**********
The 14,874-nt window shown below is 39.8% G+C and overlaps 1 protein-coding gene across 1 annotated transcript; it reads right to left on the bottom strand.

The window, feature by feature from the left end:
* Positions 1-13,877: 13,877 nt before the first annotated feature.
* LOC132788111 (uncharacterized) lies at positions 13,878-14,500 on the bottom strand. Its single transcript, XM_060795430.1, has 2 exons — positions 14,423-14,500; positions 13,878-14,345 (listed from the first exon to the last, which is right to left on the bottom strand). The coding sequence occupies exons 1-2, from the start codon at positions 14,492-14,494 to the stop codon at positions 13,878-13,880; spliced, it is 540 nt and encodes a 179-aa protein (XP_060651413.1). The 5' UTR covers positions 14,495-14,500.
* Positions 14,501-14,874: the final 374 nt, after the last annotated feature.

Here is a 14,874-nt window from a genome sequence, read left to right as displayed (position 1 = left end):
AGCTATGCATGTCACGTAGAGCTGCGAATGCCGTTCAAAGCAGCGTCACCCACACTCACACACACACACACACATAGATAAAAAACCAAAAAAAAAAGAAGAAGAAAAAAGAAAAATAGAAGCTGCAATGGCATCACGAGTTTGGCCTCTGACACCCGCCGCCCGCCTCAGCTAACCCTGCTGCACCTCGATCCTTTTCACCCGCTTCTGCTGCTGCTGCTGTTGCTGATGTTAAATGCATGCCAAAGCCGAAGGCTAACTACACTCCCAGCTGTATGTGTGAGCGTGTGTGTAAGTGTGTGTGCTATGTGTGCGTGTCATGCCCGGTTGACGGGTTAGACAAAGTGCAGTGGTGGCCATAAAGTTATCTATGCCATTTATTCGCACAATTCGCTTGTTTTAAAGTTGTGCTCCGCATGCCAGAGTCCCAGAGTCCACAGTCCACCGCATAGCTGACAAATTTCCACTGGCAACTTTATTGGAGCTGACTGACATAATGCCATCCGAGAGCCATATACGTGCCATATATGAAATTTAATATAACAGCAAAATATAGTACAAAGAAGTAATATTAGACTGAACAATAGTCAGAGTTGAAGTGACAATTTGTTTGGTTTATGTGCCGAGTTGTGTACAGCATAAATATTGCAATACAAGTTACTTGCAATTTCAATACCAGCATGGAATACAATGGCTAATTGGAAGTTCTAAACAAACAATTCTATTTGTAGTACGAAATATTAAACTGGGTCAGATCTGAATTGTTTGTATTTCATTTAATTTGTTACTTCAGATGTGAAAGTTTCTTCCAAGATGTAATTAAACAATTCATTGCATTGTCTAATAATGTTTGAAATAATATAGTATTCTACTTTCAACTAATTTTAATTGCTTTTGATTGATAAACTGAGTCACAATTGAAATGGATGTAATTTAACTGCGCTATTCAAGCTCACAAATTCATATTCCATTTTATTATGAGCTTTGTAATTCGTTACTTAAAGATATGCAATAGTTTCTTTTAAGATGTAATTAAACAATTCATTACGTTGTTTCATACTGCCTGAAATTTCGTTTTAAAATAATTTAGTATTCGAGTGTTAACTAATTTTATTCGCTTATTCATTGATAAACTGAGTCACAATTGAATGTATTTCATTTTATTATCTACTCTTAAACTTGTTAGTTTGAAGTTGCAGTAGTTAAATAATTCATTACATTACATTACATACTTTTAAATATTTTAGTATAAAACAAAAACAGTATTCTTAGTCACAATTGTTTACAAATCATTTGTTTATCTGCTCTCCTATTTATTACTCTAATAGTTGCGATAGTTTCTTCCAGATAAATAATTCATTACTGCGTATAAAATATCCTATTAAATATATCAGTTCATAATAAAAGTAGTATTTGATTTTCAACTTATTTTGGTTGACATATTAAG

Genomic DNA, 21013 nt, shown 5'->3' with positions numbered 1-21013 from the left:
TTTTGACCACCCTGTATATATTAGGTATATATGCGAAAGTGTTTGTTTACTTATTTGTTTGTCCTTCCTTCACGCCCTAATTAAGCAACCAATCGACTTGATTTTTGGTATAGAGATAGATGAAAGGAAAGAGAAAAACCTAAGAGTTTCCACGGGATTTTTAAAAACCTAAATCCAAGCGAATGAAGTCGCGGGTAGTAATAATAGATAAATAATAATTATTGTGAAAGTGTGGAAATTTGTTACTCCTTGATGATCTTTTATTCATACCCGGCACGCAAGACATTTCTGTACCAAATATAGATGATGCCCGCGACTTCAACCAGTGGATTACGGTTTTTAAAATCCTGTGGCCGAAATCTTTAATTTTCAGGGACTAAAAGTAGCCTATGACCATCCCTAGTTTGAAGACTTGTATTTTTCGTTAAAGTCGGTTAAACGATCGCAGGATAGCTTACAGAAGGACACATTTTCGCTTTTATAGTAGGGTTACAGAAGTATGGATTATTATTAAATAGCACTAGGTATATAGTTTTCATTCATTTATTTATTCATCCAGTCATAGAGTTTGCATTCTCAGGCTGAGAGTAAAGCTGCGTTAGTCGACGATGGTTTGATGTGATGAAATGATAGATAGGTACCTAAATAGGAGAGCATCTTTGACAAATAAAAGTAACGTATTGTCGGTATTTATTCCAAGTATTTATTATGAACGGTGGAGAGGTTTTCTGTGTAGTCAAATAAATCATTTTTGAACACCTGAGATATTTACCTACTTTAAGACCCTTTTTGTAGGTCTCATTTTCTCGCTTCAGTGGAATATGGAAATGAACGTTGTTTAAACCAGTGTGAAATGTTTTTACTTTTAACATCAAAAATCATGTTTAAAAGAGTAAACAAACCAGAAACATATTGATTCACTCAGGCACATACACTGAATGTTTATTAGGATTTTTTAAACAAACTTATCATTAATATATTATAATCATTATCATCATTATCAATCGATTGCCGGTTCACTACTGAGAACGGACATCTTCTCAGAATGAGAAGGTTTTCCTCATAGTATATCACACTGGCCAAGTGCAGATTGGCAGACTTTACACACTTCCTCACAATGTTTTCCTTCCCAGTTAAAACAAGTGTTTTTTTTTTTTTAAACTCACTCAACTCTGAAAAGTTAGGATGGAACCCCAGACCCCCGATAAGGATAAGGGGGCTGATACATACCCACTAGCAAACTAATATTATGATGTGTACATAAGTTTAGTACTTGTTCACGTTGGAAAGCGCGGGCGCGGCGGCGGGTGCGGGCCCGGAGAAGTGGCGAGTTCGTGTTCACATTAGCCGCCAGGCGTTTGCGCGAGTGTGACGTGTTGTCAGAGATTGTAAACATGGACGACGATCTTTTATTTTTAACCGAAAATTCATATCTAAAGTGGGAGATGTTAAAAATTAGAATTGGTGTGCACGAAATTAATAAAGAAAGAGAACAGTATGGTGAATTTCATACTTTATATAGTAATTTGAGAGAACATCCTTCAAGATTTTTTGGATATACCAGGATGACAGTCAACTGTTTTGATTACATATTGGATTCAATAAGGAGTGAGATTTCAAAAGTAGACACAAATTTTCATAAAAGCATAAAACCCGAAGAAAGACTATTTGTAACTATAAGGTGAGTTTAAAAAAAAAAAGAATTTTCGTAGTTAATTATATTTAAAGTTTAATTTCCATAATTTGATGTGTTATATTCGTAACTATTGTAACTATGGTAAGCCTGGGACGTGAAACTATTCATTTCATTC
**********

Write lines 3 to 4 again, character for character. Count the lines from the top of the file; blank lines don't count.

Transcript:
* Positions 1-13,877: 13,877 nt before the first annotated feature.
* LOC132788111 (uncharacterized) lies at positions 13,878-14,500 on the bottom strand. Its single transcript, XM_060795430.1, has 2 exons — positions 14,423-14,500; positions 13,878-14,345 (listed from the first exon to the last, which is right to left on the bottom strand). The coding sequence occupies exons 1-2, from the start codon at positions 14,492-14,494 to the stop codon at positions 13,878-13,880; spliced, it is 540 nt and encodes a 179-aa protein (XP_060651413.1). The 5' UTR covers positions 14,495-14,500.